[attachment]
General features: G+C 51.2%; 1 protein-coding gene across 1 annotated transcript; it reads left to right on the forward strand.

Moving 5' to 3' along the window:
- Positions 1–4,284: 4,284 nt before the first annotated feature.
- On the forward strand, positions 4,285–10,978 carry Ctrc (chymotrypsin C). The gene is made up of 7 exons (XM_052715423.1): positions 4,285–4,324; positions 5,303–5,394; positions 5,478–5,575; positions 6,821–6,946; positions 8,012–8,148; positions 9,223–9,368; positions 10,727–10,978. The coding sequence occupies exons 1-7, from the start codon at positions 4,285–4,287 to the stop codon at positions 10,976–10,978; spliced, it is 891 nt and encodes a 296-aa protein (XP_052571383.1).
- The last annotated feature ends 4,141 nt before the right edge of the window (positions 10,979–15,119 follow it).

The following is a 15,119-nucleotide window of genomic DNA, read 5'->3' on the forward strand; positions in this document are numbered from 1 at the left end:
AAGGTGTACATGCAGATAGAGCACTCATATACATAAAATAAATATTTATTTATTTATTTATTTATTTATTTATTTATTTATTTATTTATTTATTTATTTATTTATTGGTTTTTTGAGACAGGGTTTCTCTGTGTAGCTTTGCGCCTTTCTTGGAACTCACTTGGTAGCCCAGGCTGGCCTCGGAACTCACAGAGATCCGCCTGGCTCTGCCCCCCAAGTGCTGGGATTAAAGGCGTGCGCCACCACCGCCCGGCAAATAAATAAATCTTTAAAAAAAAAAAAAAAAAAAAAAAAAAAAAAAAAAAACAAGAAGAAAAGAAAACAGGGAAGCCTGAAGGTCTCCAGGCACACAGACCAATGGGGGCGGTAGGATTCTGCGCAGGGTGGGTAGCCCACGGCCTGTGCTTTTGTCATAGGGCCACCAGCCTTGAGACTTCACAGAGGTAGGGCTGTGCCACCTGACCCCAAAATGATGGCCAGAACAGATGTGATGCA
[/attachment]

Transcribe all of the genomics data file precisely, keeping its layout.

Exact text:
General features: G+C 51.2%; 1 protein-coding gene across 1 annotated transcript; it reads left to right on the forward strand.

Moving 5' to 3' along the window:
- Positions 1–4,284: 4,284 nt before the first annotated feature.
- On the forward strand, positions 4,285–10,978 carry Ctrc (chymotrypsin C). The gene is made up of 7 exons (XM_052715423.1): positions 4,285–4,324; positions 5,303–5,394; positions 5,478–5,575; positions 6,821–6,946; positions 8,012–8,148; positions 9,223–9,368; positions 10,727–10,978. The coding sequence occupies exons 1-7, from the start codon at positions 4,285–4,287 to the stop codon at positions 10,976–10,978; spliced, it is 891 nt and encodes a 296-aa protein (XP_052571383.1).
- The last annotated feature ends 4,141 nt before the right edge of the window (positions 10,979–15,119 follow it).

The following is a 15,119-nucleotide window of genomic DNA, read 5'->3' on the forward strand; positions in this document are numbered from 1 at the left end:
AAGGTGTACATGCAGATAGAGCACTCATATACATAAAATAAATATTTATTTATTTATTTATTTATTTATTTATTTATTTATTTATTTATTTATTTATTTATTTATTGGTTTTTTGAGACAGGGTTTCTCTGTGTAGCTTTGCGCCTTTCTTGGAACTCACTTGGTAGCCCAGGCTGGCCTCGGAACTCACAGAGATCCGCCTGGCTCTGCCCCCCAAGTGCTGGGATTAAAGGCGTGCGCCACCACCGCCCGGCAAATAAATAAATCTTTAAAAAAAAAAAAAAAAAAAAAAAAAAAAAAAAAAAACAAGAAGAAAAGAAAACAGGGAAGCCTGAAGGTCTCCAGGCACACAGACCAATGGGGGCGGTAGGATTCTGCGCAGGGTGGGTAGCCCACGGCCTGTGCTTTTGTCATAGGGCCACCAGCCTTGAGACTTCACAGAGGTAGGGCTGTGCCACCTGACCCCAAAATGATGGCCAGAACAGATGTGATGCA